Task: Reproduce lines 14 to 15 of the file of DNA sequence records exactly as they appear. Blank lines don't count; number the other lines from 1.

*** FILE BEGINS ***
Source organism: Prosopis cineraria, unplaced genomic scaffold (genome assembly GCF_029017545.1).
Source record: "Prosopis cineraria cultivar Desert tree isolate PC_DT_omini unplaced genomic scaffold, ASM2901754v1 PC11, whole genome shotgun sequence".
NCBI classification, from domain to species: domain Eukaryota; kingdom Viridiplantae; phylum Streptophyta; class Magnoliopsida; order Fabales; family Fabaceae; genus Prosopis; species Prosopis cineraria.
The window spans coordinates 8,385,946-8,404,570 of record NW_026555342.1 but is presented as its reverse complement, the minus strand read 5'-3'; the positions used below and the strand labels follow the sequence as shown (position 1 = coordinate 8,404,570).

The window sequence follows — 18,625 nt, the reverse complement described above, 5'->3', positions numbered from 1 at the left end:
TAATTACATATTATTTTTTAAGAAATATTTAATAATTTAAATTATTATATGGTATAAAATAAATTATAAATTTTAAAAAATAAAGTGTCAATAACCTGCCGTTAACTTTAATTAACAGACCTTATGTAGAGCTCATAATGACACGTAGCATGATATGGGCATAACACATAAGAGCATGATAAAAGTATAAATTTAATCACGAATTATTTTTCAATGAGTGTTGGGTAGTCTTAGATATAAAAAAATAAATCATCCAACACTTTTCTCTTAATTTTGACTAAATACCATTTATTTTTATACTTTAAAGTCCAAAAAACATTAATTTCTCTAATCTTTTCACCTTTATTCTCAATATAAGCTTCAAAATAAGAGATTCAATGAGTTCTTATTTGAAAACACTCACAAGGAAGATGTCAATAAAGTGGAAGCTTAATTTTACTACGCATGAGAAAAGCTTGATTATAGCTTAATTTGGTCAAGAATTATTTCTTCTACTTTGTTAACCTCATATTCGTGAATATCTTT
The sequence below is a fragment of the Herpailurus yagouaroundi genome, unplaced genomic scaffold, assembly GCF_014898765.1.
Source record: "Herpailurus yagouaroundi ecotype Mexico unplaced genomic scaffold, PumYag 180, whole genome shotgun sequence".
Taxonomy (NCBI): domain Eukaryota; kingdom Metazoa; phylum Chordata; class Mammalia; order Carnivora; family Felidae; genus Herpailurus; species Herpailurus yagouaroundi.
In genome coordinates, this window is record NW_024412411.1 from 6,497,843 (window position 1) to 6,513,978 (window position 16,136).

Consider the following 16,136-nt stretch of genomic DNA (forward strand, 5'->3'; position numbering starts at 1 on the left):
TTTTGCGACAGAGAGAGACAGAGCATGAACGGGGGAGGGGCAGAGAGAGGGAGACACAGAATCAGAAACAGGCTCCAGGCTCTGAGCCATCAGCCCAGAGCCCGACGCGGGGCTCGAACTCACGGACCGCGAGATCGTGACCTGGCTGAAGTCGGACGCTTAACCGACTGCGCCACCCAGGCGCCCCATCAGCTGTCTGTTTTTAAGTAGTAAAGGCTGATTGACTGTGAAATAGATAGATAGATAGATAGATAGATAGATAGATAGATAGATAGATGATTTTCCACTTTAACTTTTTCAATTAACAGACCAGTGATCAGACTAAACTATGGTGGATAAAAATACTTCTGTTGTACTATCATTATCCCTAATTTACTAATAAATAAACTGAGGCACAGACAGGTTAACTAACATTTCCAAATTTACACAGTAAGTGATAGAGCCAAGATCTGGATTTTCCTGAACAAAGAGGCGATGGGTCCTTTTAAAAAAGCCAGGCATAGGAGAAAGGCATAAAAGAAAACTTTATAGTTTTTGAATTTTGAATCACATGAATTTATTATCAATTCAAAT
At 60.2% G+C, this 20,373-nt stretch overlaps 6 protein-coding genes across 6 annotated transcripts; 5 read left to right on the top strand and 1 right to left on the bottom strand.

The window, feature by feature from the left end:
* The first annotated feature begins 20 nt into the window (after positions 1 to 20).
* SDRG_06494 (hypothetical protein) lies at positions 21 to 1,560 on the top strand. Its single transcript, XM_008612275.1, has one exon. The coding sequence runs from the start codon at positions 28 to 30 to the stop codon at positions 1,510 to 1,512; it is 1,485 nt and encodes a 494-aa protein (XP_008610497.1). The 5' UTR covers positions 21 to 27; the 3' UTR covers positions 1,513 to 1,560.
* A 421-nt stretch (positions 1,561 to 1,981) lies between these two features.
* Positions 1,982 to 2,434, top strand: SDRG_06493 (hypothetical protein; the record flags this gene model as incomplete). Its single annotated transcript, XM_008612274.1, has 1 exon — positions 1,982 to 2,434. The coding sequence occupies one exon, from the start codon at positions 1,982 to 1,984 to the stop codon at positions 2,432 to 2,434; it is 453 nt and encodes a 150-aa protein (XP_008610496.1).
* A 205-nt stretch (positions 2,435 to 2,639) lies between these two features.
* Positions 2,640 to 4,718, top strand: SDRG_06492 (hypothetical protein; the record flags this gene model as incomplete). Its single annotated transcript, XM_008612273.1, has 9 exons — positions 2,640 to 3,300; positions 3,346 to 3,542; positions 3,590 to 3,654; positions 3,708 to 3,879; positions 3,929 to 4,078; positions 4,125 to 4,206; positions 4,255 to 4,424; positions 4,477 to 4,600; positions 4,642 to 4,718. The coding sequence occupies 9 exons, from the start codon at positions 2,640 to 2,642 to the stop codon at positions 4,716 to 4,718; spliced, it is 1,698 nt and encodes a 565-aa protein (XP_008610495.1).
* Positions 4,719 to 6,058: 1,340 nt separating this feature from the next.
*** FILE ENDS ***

The window, feature by feature from the left end:
* The first annotated feature begins 20 nt into the window (after positions 1 to 20).